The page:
TPG-Vodafone joint bid not a threat to 5G spectrum: ACCC

The ACCC is more concerned with ensuring telcos gain access to 5G spectrum than it is with the government making less money through the auction, Rod Sims has said.
Written by Corinne Reichert, Contributor

Australian Competition and Consumer Commission (ACCC) Chair Rod Sims has told Senate Estimates that while allowing Vodafone Australia and TPG to jointly bid for 5G spectrum would reduce competition during the auction, it will have the opposite effect for the telecommunications market.

Responding to questions from Senator Kristina Keneally on Thursday morning, Sims repeated previous arguments that the government should be less concerned about making money from spectrum and more concerned about providing the best value for consumers.

"Our view at the ACCC has always been we're not so much concerned with the money raised from spectrum; we just want to make sure the spectrum can go to players so that they can operate in the market and be competitive in the market," Sims said.

"So this joint venture coming together to bid in the auction did not affect issues that we the ACCC were most concerned about. It certainly affected issues the Department of Finance is concerned about, but not issues we're concerned about."

According to Sims, the ACCC had additionally got Vodafone and TPG to sign an undertaking not to further their joint venture beyond bidding for the 5G spectrum -- and the joint venture actually achieves what the ACCC had in mind in the first place, Sims added, in that it allows all players to have access to spectrum in the market.

"We don't see that there's any lessening of competition through Vodafone and TPG bidding for spectrum together, because once they've got that joint spectrum, they can participate individually in the marketplace," he explained.

The spectrum auction results should be made available in early December, Sims said, adding that the ACCC had originally recommended competition limits of 40MHz.

The Australian Communications and Media Authority (ACMA) had finalised the arrangements for the 3.6GHz 5G spectrum auction back in August, saying it will be held in late November with allocation limits of 60MHz in metro areas and 80MHz in regional areas.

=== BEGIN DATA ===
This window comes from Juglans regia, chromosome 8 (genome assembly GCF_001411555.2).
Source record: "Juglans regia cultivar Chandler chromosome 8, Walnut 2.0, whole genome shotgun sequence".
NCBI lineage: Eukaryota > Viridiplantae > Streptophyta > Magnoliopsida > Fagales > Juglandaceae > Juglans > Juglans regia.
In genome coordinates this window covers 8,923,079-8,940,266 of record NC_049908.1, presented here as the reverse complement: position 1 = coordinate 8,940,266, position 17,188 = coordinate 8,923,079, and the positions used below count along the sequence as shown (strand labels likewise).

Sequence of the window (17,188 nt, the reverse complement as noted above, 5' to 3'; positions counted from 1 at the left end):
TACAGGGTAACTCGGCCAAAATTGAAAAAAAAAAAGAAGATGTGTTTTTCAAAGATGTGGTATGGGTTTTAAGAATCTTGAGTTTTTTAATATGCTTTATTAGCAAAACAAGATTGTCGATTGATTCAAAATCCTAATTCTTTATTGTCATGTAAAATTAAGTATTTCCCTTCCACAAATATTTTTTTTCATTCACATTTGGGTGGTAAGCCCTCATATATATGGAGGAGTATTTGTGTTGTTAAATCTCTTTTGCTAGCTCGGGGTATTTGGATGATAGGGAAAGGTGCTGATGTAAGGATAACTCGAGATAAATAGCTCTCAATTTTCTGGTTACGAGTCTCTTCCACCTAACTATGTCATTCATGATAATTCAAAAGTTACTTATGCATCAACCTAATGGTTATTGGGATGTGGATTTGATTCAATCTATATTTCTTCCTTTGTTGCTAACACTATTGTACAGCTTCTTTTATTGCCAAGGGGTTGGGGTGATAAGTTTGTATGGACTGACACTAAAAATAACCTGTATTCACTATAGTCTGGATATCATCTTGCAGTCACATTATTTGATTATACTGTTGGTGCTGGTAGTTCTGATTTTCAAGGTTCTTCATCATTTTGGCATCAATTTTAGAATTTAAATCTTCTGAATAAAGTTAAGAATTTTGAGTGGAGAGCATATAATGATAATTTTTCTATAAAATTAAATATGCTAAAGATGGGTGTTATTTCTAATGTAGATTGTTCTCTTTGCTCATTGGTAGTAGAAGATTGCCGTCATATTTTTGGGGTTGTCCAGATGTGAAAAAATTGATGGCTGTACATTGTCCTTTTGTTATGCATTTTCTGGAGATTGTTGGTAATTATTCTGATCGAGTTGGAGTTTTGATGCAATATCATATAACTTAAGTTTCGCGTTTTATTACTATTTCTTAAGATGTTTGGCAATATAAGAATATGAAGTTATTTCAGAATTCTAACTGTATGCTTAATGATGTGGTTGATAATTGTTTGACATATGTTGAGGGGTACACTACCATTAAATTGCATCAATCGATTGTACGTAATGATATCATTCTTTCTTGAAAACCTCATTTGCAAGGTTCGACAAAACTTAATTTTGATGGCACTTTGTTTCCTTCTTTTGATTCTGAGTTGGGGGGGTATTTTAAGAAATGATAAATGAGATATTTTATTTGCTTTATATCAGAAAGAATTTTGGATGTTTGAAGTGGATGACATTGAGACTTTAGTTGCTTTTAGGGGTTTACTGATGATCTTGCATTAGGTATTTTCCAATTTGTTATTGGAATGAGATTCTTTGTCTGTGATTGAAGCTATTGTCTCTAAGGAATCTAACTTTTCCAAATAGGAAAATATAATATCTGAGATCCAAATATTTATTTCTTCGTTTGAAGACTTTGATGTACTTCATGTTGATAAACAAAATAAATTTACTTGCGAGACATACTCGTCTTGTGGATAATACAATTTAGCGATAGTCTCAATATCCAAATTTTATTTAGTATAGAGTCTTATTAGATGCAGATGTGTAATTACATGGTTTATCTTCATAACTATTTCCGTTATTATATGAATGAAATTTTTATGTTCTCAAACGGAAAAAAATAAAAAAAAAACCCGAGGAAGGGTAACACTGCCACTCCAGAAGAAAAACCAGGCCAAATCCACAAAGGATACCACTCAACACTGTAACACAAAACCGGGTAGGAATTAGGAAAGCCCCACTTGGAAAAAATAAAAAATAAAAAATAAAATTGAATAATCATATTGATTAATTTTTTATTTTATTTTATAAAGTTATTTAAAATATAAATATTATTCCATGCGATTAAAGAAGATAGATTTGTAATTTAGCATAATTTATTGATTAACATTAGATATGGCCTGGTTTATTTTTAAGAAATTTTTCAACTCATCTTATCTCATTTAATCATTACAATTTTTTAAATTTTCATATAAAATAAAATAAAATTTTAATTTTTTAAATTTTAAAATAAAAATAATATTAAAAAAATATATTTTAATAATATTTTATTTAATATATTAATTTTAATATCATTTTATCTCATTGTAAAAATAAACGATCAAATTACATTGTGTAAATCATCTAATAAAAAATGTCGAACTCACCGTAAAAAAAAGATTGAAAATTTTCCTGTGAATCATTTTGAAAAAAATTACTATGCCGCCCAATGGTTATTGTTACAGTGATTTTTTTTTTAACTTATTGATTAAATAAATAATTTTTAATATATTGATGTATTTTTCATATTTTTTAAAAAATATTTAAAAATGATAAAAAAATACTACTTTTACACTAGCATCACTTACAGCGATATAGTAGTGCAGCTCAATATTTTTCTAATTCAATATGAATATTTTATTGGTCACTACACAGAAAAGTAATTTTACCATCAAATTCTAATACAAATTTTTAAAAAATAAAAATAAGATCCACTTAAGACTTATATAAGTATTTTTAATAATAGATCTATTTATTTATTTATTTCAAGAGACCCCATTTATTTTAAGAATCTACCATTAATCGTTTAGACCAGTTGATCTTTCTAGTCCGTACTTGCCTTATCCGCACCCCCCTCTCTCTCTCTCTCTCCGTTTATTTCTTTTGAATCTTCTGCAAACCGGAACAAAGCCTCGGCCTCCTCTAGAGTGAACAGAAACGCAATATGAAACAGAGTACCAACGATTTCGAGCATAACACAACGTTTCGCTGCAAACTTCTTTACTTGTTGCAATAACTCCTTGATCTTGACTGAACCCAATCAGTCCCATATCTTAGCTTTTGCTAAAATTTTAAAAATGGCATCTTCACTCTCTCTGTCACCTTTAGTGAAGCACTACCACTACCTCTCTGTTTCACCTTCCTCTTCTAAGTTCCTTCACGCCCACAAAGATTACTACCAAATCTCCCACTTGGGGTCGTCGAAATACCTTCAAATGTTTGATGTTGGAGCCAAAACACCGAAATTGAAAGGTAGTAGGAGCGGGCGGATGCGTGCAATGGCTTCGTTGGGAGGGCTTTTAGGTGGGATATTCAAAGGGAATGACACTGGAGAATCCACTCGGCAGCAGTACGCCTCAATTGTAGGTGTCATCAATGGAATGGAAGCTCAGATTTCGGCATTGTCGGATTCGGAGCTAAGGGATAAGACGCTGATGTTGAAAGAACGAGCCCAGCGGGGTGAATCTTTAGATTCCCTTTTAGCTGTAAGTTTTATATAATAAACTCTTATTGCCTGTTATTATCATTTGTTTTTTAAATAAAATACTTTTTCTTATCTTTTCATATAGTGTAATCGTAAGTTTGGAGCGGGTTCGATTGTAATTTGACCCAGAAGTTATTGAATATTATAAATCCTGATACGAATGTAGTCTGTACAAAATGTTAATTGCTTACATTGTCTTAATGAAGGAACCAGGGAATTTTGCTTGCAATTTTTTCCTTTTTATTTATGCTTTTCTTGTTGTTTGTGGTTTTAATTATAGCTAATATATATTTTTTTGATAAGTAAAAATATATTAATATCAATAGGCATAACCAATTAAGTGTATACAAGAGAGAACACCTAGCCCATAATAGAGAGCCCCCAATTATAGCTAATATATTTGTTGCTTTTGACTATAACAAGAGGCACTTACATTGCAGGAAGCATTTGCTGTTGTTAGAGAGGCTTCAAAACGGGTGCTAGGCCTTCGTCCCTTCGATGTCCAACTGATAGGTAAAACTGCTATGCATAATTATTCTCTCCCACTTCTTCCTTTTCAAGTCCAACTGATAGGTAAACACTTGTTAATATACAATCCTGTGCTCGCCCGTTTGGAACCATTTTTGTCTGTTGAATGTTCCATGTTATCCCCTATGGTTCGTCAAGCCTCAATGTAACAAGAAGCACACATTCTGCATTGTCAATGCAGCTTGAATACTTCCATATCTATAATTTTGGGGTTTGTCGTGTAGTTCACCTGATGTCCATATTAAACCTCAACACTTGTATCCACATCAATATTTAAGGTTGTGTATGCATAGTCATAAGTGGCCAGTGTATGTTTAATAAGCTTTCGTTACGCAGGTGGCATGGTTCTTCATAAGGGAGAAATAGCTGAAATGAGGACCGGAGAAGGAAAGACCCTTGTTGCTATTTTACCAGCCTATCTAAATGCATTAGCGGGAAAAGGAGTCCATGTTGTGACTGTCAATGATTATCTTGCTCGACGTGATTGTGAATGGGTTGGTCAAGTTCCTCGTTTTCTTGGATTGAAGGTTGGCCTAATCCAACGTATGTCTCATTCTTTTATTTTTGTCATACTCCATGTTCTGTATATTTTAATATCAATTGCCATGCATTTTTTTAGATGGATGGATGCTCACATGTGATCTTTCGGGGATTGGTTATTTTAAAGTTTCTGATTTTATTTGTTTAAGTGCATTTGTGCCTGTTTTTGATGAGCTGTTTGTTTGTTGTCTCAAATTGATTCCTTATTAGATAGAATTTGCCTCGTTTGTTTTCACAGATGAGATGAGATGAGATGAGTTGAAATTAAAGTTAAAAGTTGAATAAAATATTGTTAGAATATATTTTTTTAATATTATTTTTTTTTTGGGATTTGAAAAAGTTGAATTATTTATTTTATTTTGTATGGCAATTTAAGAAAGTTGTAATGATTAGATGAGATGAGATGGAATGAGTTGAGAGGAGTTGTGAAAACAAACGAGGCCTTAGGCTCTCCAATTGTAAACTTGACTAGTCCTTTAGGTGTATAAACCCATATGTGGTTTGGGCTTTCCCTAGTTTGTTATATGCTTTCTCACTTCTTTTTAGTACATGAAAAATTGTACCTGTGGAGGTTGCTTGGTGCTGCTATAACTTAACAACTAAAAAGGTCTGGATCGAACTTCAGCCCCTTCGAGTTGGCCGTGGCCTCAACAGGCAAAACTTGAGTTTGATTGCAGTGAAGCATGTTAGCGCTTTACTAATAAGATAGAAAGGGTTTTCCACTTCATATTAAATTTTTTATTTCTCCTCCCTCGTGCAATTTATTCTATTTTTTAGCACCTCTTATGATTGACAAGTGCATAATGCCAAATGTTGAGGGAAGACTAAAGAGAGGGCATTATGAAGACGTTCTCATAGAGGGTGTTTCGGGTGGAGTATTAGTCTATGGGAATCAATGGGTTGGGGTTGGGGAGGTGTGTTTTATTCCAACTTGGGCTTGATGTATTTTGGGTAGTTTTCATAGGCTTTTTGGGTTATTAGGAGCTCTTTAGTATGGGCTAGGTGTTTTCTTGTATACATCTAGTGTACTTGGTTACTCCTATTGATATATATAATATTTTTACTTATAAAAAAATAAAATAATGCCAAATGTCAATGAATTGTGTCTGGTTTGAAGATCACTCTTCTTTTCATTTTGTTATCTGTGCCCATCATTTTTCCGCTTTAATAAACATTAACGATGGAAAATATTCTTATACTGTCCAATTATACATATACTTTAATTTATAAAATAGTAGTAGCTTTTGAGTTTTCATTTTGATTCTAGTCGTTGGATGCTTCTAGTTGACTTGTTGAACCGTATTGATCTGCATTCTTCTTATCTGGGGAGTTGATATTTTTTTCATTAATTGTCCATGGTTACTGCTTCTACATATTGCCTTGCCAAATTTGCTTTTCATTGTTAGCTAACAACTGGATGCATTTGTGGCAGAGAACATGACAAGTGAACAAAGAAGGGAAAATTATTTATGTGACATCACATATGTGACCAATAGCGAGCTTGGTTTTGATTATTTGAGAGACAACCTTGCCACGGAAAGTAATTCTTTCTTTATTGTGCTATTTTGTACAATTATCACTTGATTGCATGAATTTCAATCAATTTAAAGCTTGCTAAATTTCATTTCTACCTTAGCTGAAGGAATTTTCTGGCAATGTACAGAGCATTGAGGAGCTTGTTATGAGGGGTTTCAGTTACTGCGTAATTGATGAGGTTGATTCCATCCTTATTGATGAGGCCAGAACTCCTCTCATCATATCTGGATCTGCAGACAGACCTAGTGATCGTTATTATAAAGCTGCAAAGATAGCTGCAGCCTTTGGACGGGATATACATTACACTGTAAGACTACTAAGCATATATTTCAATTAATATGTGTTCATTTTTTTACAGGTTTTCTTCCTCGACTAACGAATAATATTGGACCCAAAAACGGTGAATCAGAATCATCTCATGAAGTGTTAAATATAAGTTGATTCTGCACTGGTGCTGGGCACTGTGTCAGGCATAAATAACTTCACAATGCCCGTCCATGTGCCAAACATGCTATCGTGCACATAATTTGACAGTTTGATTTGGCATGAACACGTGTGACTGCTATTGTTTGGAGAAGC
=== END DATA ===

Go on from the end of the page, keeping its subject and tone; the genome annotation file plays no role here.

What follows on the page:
The ACMA will auction off 125MHz of spectrum in the 3.6GHz band in total -- 350 lots across 14 regions of Australia.

The non-refundable application fee to take part in the auction has been set at AU$10,000, with the metro spectrum reserve price to be AU$0.08 per MHz per population excluding Perth lower lots and AU$0.053/MHz/pop for Perth lower lots.

The regional spectrum will start at AU$0.03/MHz/pop, with all lots to be auctioned off in an enhanced simultaneous multi-round ascending format using software developed by Power Auctions.

Alongside the announcement of a merger, TPG and Vodafone had in August said they would form a joint venture to join forces in bidding for the 5G spectrum, which will proceed regardless of whether the merger is approved.

TPG CEO David Teoh said a merged entity combining his company with Vodafone Hutchison Australia would be "very aggressive", with the telecommunications giant said to have an enterprise value of around AU$15 billion.

The new TPG will see Vodafone Australia CEO Inaki Berroeta serve as CEO and Teoh as chair, and will produce revenue of AU$6 billion, EBITDA of AU$1.8 billion, and have an operating free cash flow of AU$900 million, the companies claimed.

Government extends ACCC chair's term to 2022

The Australian government has also announced that Rod Sims will remain as ACCC chair until August 2022 after "outstanding" success in extracting hundreds of millions of dollars in financial penalties from telcos and tech giants.

Australian Treasurer Josh Frydenberg said Sims had secured almost AU$170 million in competition and consumer law breaches from companies during 2017-18; prosecuted a criminal cartel case in 2017; and attained court-enforced penalties against telecommunications, automotive, and other companies.

"Sims' reappointment will ensure continued stability and strong leadership of the commission, particularly with important inquiries currently under way including the impact of digital platforms such as Facebook and Google on Australian media and advertising markets," the treasurer said.

Sims had in August flagged a ninefold increase to the penalties the consumer watchdog will be able to wring out from tech and telco companies, with legislation increasing fines from AU$1.1 million to AU$10 million.

Penalties against individuals under Australian Consumer Law -- with the ACCC also saying it "may bring proceedings against executives who knowingly approve misleading advertisements" -- have also been upped, from AU$220,000 to AU$500,000 for each breach.

"In the courts, we are getting better at arguing for and receiving, or reaching agreement on, more meaningful sanctions under the existing law," Sims said, pointing to the AU$10 million extracted from Telstra and AU$9 million from Apple in the last six months.

During the last year, the ACCC also forced Telstra, Optus, TPG, iiNet, Internode, Dodo, iPrimus, and Commander to compensate tens of thousands of customers for not providing them with the National Broadband Network (NBN) speeds they were paying for, as well as fining MyRepublic AU$25,000 for making false or misleading representations about its NBN speeds.

The last few months has also seen the ACCC take action against Amaysim's Click Energy, Optus, and Trivago, as well as successfully fighting its cases against Fitbit, HP Australia, and Valve.

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